Report: MFM ZOOM Webinar #7 with Chris Reza

“Music Is Essential” ZOOM Webinar #7 with Chris Reza

By Dawoud Kringle

On Thursday, December 16, 2021, MFM presented its 7th “Music Is Essential” webinar. This webinar featured Chris Reza, and explored the economic realities of Broadway musicals.

Chrs RezaChris Reza is a seasoned professional musician. He has performed in more than 50 musicals, Broadway musician Chris Reza actively wields over a dozen woodwinds in pits across the city. He is a chair holder of the 5-time Tony Award-winning musical Fun Home, His work can be head on the cast album of the Pulitzer Prize-winning musical A Strange Loop. Fighting for musicians’ rights, Chris served on the last two Broadway contract negotiations, served as Vice-Chair of the Broadway Theatre Committee, and founded the Electronic Music Committee at Local 802 AFM, the Associated Musicians of Greater New York. He recently began employment at Local 802 serving as Manager of Operations, and is a member of MFM.

His guest appearance in the MFM podcast EP 22 can be heard here: (

The webinar was hosted and moderated by Adam Reifsteck. After introducing him, Reza spoke briefly on his passionate interest in music activism. Then he delved into the details of Broadway as an art form (Broadway combines several disciplines; music, theater, acting, dance, and visual art), and an economic engine.

In examining the history of Broadway, there has been a decline in the number of new Broadway shows since its peak in the 1920s. These numbers coincided with several extraneous factors: wars, economic depression, sound in movies, the advent of television, etc, Reza also examined the actual definition of what constitutes Broadway; touching briefly on how its historical roots actually date as far back as the 7th century B.C. and discussing its evolution in the past century and a half.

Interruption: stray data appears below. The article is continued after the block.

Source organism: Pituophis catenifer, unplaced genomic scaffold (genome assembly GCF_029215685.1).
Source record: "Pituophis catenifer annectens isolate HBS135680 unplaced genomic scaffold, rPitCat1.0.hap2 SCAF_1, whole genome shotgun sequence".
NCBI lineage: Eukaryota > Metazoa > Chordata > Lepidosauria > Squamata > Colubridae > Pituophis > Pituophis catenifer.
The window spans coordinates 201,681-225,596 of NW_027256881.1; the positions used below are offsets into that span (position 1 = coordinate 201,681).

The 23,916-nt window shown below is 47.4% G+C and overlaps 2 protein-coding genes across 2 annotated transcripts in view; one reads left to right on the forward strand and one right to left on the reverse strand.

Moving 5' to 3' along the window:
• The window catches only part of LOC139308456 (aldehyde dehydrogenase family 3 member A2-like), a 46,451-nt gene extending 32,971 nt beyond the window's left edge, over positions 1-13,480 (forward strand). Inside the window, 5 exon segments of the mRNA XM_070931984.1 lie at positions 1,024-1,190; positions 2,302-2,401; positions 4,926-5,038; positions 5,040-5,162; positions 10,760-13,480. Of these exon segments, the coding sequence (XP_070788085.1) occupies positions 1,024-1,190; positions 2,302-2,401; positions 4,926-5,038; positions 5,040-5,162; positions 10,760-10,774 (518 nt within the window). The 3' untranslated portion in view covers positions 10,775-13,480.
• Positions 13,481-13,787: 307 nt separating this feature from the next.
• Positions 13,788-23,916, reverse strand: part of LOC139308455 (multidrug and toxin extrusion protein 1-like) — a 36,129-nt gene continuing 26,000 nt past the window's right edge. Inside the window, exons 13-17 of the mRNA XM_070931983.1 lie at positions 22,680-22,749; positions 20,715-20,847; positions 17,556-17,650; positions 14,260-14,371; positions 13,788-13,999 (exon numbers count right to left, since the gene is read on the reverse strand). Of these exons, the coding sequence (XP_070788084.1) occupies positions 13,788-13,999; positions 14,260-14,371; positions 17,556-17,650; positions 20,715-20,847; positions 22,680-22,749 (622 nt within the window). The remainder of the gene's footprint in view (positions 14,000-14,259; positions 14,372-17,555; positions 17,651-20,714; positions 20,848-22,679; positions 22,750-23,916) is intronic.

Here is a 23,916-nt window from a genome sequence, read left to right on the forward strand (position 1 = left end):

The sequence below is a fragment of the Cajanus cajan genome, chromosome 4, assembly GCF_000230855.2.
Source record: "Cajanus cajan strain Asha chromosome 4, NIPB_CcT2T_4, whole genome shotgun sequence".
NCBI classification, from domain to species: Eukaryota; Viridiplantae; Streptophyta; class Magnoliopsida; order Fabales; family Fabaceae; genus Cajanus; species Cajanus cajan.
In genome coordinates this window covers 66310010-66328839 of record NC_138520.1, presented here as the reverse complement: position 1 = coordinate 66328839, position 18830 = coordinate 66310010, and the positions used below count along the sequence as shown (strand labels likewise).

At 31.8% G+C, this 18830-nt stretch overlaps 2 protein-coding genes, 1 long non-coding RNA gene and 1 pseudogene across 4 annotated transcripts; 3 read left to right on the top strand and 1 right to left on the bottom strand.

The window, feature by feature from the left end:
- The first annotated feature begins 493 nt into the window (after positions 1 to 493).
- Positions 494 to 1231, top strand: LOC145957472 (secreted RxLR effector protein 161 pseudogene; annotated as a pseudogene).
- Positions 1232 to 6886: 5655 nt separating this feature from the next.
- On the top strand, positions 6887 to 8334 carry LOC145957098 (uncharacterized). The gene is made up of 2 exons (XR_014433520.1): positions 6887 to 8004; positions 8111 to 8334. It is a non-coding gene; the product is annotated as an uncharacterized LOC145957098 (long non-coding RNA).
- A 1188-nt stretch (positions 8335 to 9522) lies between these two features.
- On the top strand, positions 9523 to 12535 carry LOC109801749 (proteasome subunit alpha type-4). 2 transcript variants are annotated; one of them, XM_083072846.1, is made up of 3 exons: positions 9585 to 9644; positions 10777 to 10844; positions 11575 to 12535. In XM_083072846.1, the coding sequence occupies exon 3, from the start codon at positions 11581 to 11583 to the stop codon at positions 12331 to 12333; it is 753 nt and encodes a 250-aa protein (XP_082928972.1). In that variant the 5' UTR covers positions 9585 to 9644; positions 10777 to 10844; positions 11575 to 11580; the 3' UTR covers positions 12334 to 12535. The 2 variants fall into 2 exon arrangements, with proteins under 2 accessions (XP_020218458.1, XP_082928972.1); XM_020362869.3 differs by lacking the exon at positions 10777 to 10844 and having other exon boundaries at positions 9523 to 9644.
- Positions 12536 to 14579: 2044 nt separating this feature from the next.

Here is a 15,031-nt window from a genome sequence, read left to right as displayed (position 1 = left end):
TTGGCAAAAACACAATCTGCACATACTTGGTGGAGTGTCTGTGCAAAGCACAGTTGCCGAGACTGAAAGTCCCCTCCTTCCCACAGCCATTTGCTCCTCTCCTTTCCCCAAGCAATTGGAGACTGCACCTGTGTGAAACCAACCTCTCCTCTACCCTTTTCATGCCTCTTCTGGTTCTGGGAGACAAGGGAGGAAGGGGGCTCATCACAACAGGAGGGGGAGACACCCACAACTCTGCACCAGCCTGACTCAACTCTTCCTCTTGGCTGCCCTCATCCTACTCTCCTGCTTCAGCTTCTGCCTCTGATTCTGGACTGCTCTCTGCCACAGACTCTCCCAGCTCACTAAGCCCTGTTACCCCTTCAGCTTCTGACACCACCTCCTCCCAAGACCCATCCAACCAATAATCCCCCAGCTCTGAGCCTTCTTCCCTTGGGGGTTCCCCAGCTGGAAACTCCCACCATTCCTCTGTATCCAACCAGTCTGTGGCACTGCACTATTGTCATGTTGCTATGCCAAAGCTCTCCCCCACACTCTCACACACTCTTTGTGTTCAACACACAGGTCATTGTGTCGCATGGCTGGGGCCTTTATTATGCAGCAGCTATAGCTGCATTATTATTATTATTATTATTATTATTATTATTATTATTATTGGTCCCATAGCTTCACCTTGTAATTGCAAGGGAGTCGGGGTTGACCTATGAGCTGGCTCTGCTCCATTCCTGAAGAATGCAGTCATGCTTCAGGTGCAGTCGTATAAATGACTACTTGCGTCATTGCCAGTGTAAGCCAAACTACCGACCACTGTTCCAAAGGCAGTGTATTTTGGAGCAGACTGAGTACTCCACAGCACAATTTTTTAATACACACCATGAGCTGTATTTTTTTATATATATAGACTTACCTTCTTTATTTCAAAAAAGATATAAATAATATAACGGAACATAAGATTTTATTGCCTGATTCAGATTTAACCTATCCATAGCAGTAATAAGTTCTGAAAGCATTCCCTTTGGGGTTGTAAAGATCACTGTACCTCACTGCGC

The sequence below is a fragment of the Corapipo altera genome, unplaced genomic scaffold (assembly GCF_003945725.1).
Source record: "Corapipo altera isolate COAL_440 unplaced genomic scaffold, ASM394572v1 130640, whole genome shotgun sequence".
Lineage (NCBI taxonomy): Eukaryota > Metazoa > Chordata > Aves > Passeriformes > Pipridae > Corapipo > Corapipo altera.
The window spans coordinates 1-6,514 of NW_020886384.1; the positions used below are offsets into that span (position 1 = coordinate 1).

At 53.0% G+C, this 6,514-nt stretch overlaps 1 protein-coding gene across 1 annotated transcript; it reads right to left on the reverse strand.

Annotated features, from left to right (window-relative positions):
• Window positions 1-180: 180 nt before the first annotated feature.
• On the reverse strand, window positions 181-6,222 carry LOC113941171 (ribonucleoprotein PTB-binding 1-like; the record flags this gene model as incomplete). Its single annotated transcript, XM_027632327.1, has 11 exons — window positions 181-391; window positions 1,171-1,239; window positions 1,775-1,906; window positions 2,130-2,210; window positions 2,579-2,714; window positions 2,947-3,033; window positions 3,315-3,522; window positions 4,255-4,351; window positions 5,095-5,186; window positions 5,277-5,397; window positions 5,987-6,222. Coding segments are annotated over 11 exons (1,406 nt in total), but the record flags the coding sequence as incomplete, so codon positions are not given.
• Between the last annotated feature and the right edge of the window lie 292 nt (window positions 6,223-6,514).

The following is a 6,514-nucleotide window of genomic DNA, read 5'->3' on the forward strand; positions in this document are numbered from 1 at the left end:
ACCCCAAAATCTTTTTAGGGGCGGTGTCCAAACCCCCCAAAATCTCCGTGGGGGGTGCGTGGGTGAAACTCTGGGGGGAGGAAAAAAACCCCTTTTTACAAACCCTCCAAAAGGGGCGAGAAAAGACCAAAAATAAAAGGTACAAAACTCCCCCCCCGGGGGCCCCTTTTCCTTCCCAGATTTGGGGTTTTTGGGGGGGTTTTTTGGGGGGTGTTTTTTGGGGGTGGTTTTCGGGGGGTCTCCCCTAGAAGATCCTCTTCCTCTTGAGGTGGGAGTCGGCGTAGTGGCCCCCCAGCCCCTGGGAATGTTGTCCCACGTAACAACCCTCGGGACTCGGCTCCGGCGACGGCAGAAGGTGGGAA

At this point, Reza delved into the business and economic factors of Broadway. The Broadway League is the trade association of theater owners, producer, and general managers. They are the ones who hold most of the decision making power in Broadway economics. They also compile and release data that demonstrates the tangible value of Broadway to the city and to the economy. It’s interesting to note that pre-pandemic Broadway ticket sales were greater than that of NY and NJ professional sports. The 2017 season generated over $12 billion in revenues. Much of this is tied into the tourist industry.

Reza broke down the economics of Broadway production. He outlined the operating expenses of Broadway productions, detailing advertising, publicity, theater costs, rentals, administrative costs, and labor (which includes paying the musician). Musicals and plays differ in their percentages on how these costs are distributed. Nonetheless, a majority of this goes to labor.

The question of how to break into the Broadway theater scene inevitably arose. While there is no one way of accomplishing this, there are some general rules of thumb. As in most (if not all) businesses, there are always “gatekeepers” in the form of contractors / music coordinators. These are the ones who are called upon when musicians are needed. Reza shares some resources to look into, such as the Internet Broadway Database (, which lists opportunities as well as data related to production and economics) and the member portal of the Local 802’s website (

Some of the other things Reza spoke about included work as a sub, finding connections within the industry, dealing with different personalities, networking, the importance of being professional and musically versatile, auditions, and post-COVID protocols to be mindful of.

Reza presented a fascinating and very complete overview of a powerful and unique musical and economic environment.

Watch webinar video here: